ECB chief Mario Draghi has it tough. Consider his role: He is responsible for guiding monetary policy for an 18-nation currency bloc (soon to be 19!). Those 18 (soon to be 19!) countries have different economic pressures, inflation pressures and more. The history of central banking is dotted with failure from around the world—and that’s for central bankers with only one country to worry about! Yet thus far into his tenure, Draghi seems to have had a fair bit of success. But you wouldn’t know it from the media coverage, which seems convinced “Dithering” Draghi is moving too slow to stanch a looming deflationary spiral—a cycle of falling prices curtailing consumption, resulting in lower prices, and so on. In our view, though, eurozone stocks and the economy benefit from Draghi ignoring calls for more monetary measures.
Too-slow-go Mario accusations rose again Thursday, after the ECB did nothing. That is, they announced target rates and facilities established in June would remain unchanged: The main overnight lending rate remains 0.15% and the deposit rate -0.10%. The new long-term refinancing facilities (LTROs) were untouched. This non-action led to a swift reaction in the punditry, some of whom have for months pointed to falling headline inflation as a sign deflation has taken hold of the eurozone. Draghi, these pundits claim, is fiddling while Rome burns. Never mind that the LTROs haven’t even kicked off yet—they were scheduled for September from Day One. How can you rule something ineffective when it hasn’t started yet? Even if the LTROs were going, monetary policy usually works at a lag—it can take months for central bank moves to start impacting loan growth and the real economy.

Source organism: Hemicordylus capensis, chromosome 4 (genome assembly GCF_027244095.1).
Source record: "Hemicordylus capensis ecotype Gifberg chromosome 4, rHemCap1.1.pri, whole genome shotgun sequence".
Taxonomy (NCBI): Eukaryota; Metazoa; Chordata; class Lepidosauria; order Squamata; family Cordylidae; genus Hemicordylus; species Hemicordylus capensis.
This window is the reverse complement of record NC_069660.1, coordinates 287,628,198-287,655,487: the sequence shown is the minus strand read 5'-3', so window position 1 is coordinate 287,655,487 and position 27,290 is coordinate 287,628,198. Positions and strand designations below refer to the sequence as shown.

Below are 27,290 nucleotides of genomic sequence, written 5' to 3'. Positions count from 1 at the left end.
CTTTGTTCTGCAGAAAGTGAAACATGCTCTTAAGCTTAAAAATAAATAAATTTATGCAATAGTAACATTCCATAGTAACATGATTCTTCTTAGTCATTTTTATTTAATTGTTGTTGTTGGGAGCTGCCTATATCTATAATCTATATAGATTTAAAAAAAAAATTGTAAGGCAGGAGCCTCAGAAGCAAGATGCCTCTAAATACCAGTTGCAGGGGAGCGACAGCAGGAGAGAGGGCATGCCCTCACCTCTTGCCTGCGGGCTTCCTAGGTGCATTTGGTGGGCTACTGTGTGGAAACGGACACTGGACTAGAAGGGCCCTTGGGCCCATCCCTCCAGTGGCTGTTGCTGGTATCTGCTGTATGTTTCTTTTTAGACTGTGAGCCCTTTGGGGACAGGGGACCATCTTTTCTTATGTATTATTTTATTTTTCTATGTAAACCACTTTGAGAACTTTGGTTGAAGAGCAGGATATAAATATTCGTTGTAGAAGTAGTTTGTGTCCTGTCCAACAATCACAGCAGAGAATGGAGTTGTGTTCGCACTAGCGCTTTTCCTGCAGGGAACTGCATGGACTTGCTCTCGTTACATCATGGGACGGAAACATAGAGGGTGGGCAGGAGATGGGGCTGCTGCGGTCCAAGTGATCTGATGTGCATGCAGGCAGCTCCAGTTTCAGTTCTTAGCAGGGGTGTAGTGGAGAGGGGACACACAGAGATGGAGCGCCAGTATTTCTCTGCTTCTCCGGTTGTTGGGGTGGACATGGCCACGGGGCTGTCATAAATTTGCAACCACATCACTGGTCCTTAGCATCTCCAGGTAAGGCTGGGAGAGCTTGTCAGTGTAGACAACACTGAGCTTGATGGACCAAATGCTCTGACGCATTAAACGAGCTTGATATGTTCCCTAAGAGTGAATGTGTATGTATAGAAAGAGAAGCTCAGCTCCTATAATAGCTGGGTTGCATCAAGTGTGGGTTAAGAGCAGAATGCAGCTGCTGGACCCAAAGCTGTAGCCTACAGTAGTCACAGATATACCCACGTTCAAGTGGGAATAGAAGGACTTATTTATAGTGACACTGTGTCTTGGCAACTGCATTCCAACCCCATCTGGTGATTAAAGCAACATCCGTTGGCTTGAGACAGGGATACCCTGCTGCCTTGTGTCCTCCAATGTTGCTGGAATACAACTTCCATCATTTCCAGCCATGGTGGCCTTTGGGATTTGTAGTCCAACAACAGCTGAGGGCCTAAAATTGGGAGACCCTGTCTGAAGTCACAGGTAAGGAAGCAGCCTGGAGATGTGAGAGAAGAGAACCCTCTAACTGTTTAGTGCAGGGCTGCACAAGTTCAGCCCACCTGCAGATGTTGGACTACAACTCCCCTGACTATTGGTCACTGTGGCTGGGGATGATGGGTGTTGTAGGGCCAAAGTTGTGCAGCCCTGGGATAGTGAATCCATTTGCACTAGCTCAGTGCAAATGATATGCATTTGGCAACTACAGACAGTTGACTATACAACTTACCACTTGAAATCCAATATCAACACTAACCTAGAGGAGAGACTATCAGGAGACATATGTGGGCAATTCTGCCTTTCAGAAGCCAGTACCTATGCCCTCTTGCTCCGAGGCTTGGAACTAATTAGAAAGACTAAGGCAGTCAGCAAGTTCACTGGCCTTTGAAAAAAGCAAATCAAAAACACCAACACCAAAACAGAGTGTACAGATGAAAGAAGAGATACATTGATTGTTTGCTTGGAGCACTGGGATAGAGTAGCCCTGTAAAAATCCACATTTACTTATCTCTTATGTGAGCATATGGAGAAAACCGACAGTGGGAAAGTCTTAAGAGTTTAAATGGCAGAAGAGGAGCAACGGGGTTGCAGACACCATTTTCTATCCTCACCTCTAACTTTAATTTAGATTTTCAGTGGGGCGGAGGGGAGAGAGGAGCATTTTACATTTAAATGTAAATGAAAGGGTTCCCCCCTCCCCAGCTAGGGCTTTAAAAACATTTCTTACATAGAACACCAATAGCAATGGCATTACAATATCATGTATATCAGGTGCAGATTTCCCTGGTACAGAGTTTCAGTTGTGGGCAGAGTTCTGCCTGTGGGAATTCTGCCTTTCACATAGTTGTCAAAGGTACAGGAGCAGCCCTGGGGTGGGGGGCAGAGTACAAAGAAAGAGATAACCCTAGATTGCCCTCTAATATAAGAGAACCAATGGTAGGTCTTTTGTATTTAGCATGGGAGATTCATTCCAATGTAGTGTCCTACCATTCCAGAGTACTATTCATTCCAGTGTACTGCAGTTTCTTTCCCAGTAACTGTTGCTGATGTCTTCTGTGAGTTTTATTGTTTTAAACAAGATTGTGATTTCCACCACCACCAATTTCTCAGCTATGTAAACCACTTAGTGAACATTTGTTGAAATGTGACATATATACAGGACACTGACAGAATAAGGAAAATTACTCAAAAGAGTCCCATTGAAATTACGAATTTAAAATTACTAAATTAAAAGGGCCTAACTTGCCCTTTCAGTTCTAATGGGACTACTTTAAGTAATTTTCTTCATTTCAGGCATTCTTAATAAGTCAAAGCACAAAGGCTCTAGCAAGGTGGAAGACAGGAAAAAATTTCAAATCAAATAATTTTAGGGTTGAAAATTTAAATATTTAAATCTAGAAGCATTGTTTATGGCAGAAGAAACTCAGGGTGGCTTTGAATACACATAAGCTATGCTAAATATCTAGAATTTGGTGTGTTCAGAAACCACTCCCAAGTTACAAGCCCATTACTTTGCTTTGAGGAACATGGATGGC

But you won’t hear that from the punditry, who claim June’s measures were way too small and the ECB should go big! And by “big,” most mean buying long-term bonds and injecting banks with cash they could, in turn, lend—quantitative easing (QE). This, they claim, will spur inflation and get the eurozone recovery on terra firma. But there are a fair few issues with this notion, in our view. For one: There is no actual evidence QE is inflationary. There is much more evidence it slows loan growth, and hence, dampens inflation. US loan growth was the slowest of the last five expansions before the Fed “tapered” QE. After tapering started in January, total lending rose sharply and inflation ticked up some, likely as a result. A very similar thing happened in the UK, where lending and broad money supply contracted for much of QE. Japan, in its 2001-2006 round of QE, did not see materially higher inflation.